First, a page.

Battery charging for mobile devices, laptops and even electric vehicles can take several minutes or a few hours. Although lithium-ion batteries represent a huge technological leap over normal batteries that power everyday toys and remote controls, they still have limits as to how fast they add power. Researchers and engineers at Vanderbilt University discovered a way to possibly speed up recharging times.
Scientists at the university came across the so-called nanoparticle breakthrough after seven months of studying batteries that contain molecules of iron pyrite, colloquially called "fool's gold," comprised of iron and sulfur. Investigators in 2015 looked into very small quantum dots, just a few nanometers wide, that could maintain the viability of batteries. Quantum dots allow very quick battery charging, but the cell breaks down after just a few charges and discharges.
Enter the current nanoparticle breakthrough with iron pyrite. Normal quantum dots react with the electrolytes in the battery and cause the source of electricity to dissipate. When researchers used iron pyrite for these minuscule dots, the metal reacted differently within a lithium-ion battery. When battery charging begins, the quantum dots of iron pyrite react with lithium and form lithium sulfur. Upon discharge, the opposite reaction occurs in this prototype battery whereby iron pyrite reforms and remains intact.
Researchers replicated battery charging and discharging over and over again. This experimental storage allows more energy capacity and more storage capabilities. This breakthrough in extremely fast recharging may not produce a new class of electrical cells right away, but these new materials create a new set of physical limits for experiments moving forward. Laboratories can bring iron pyrite quantum dots into larger batteries to see how chemical reactions happen at scale.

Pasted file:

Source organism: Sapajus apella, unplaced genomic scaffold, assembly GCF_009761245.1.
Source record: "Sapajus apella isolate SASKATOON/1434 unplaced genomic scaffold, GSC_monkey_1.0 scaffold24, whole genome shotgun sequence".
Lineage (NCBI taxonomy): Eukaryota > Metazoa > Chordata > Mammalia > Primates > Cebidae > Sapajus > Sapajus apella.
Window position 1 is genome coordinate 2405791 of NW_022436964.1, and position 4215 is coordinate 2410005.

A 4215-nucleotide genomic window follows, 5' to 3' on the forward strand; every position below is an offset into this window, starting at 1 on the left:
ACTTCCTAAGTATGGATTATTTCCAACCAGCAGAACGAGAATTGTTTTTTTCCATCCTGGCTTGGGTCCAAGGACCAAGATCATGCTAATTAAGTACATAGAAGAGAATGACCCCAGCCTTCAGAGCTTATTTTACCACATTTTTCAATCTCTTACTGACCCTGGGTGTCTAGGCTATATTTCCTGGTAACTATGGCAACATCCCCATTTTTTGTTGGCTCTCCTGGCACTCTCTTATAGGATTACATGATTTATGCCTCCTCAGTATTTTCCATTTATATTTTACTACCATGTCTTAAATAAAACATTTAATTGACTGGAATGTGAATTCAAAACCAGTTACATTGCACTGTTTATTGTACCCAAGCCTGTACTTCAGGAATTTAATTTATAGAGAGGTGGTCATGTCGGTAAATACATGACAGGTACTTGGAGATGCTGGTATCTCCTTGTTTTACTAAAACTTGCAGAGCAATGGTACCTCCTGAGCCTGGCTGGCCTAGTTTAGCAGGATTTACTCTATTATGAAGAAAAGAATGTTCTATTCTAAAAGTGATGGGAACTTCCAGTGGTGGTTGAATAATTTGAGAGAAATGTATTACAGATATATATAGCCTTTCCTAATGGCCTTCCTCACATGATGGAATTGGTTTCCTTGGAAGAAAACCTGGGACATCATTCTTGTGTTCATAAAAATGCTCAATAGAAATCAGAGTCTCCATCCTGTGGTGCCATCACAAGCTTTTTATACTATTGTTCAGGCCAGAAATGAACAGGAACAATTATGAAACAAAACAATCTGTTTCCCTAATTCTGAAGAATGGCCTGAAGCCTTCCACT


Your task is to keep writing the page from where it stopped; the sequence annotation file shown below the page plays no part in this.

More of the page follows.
The quantum dot experiment comes several months after researchers at Stanford University made a breakthrough in battery charging. Instead of lithium-ion batteries, engineers fully charged a cellphone in 60 seconds using aluminum ions. The team at Stanford claims it can charge the aluminum battery 7,500 times instead of just 1,000 times in normal operation. This means cellphone batteries could last eight times longer than current models.
Aluminum batteries may help increase the viability and longevity of consumer electronics, solar power systems and electric vehicles. Display screens for smartphones and tablets drain batteries quickly, while portable gaming devices also use a lot of power. If both the Vanderbilt and Stanford teams can prove their designs work for larger batteries, engineers could have industry-changing ideas for commercial use.
Because so much of contemporary society relies on the convenience of battery charging in small devices, any breakthroughs in the science behind these devices could lead to more efficient, smaller and longer-lasting electronics. Add to that the reduction of waste from more batteries in landfills, the entire planet benefits from better technology and less trash.
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